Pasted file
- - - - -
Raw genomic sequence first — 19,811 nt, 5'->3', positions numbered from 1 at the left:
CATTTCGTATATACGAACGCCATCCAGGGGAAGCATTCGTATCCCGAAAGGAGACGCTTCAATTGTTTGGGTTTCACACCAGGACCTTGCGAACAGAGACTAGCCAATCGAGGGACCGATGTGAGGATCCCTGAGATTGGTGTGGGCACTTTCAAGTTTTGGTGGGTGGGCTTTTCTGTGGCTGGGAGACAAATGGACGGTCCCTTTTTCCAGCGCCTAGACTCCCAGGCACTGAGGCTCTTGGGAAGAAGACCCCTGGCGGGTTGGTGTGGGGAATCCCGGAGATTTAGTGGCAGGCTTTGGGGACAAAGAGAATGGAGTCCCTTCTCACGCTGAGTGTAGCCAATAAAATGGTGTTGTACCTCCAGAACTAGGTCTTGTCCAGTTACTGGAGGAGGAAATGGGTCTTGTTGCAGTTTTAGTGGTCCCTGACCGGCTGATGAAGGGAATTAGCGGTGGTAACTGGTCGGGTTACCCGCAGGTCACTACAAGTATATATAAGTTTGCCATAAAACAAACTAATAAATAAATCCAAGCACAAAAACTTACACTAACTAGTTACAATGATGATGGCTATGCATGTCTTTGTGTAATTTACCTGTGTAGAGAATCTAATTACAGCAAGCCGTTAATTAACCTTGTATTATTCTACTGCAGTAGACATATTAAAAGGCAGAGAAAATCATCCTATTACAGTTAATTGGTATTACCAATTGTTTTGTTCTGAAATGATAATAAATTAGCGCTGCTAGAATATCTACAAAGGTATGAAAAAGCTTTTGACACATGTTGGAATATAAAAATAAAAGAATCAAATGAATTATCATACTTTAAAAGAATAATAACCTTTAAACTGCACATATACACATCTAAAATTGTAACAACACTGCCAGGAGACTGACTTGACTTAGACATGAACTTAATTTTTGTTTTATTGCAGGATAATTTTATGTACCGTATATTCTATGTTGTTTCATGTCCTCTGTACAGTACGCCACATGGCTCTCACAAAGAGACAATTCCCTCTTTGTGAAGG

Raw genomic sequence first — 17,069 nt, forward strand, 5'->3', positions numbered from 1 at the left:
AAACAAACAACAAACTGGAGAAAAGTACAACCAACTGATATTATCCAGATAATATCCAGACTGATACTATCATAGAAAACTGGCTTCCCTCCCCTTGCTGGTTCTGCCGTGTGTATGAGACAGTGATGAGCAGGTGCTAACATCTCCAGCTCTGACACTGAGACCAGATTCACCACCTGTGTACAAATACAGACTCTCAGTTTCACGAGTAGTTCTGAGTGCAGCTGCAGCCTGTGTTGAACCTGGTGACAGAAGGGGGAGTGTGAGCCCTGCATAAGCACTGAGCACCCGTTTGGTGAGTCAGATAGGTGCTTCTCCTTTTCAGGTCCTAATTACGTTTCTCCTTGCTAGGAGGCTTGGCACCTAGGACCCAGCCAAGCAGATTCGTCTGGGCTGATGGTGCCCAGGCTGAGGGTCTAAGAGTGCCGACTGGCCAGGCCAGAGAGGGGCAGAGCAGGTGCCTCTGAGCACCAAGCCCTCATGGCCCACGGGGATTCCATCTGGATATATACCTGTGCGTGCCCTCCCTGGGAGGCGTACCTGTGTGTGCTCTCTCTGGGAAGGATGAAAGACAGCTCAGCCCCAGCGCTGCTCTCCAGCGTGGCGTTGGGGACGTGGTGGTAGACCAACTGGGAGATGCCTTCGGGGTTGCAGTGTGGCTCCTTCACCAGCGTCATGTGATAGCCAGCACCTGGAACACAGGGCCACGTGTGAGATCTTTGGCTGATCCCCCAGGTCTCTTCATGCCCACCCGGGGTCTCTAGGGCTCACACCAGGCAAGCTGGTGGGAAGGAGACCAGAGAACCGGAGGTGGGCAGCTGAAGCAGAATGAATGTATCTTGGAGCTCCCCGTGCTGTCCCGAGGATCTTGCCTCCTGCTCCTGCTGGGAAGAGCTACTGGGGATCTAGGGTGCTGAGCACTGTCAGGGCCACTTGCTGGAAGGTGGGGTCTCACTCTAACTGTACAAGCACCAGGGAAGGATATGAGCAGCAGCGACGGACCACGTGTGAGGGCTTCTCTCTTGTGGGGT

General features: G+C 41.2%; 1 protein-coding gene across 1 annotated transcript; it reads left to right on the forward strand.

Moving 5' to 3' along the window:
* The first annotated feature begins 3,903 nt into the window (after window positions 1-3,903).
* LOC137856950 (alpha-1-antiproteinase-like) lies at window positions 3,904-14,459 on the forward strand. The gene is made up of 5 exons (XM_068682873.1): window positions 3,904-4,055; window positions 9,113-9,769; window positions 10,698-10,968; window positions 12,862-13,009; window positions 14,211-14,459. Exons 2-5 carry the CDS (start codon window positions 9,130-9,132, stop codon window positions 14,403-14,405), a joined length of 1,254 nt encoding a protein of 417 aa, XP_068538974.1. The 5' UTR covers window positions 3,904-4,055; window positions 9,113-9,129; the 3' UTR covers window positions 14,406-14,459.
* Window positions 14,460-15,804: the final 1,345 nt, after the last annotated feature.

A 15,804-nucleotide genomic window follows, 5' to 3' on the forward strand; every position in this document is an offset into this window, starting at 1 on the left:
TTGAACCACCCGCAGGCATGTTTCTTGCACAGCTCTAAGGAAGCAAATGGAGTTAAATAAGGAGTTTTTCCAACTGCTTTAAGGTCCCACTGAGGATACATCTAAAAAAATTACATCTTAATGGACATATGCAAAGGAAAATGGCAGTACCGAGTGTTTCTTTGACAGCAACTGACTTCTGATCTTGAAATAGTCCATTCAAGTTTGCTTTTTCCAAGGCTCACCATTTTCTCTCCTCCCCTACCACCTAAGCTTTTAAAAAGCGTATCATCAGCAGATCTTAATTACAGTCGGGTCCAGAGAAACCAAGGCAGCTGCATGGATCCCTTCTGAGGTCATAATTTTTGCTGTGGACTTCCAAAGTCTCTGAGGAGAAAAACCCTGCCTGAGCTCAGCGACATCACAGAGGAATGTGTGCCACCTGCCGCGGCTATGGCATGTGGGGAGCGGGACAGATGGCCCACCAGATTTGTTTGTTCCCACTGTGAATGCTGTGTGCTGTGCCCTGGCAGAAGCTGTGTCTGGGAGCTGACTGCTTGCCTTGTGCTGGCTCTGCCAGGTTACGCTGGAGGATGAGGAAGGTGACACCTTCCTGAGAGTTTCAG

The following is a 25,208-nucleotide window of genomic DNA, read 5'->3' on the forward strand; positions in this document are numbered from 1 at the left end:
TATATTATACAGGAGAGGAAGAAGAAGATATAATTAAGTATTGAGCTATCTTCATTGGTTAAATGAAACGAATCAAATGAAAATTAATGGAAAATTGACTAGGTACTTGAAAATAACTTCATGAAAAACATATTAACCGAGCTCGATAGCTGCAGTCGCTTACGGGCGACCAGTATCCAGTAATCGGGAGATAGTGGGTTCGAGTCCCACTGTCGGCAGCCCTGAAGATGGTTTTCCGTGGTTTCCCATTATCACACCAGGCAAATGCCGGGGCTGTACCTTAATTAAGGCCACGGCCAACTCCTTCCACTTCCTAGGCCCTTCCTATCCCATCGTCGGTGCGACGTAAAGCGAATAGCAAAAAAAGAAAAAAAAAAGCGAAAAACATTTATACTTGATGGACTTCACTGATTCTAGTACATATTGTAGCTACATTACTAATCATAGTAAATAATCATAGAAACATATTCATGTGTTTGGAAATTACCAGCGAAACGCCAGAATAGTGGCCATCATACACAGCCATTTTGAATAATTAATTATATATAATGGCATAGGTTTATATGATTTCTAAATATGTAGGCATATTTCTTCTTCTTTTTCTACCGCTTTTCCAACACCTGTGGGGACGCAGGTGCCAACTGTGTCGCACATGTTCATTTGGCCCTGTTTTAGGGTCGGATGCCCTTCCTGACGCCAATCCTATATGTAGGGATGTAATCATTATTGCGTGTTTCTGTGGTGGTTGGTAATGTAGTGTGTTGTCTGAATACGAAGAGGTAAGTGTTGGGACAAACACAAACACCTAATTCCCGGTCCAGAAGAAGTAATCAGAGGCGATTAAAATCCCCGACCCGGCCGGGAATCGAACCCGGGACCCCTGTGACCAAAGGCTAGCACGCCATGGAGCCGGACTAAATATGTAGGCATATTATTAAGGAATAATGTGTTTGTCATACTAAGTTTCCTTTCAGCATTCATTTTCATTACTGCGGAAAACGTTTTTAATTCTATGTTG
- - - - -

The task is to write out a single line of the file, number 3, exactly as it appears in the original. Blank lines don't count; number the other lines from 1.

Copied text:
Raw genomic sequence first — 17,069 nt, forward strand, 5'->3', positions numbered from 1 at the left: